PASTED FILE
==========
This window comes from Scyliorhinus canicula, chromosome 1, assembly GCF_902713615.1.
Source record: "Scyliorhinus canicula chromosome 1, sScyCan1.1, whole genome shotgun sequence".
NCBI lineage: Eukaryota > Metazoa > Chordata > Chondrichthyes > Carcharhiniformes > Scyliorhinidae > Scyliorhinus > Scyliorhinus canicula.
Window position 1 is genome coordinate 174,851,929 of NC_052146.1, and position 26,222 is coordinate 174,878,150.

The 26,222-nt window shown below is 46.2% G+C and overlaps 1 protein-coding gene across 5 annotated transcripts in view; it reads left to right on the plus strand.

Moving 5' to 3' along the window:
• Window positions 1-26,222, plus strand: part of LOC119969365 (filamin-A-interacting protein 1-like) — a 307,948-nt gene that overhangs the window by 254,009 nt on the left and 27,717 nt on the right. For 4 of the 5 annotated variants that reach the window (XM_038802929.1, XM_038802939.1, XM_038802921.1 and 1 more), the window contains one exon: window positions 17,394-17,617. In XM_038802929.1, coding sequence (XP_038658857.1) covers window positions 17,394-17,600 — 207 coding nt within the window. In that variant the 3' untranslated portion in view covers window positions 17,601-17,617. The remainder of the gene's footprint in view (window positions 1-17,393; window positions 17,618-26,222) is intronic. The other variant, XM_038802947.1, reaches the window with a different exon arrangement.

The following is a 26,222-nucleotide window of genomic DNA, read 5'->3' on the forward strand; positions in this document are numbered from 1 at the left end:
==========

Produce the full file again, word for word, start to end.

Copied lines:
This window comes from Scyliorhinus canicula, chromosome 1, assembly GCF_902713615.1.
Source record: "Scyliorhinus canicula chromosome 1, sScyCan1.1, whole genome shotgun sequence".
NCBI lineage: Eukaryota > Metazoa > Chordata > Chondrichthyes > Carcharhiniformes > Scyliorhinidae > Scyliorhinus > Scyliorhinus canicula.
Window position 1 is genome coordinate 174,851,929 of NC_052146.1, and position 26,222 is coordinate 174,878,150.

The 26,222-nt window shown below is 46.2% G+C and overlaps 1 protein-coding gene across 5 annotated transcripts in view; it reads left to right on the plus strand.

Moving 5' to 3' along the window:
• Window positions 1-26,222, plus strand: part of LOC119969365 (filamin-A-interacting protein 1-like) — a 307,948-nt gene that overhangs the window by 254,009 nt on the left and 27,717 nt on the right. For 4 of the 5 annotated variants that reach the window (XM_038802929.1, XM_038802939.1, XM_038802921.1 and 1 more), the window contains one exon: window positions 17,394-17,617. In XM_038802929.1, coding sequence (XP_038658857.1) covers window positions 17,394-17,600 — 207 coding nt within the window. In that variant the 3' untranslated portion in view covers window positions 17,601-17,617. The remainder of the gene's footprint in view (window positions 1-17,393; window positions 17,618-26,222) is intronic. The other variant, XM_038802947.1, reaches the window with a different exon arrangement.

The following is a 26,222-nucleotide window of genomic DNA, read 5'->3' on the forward strand; positions in this document are numbered from 1 at the left end: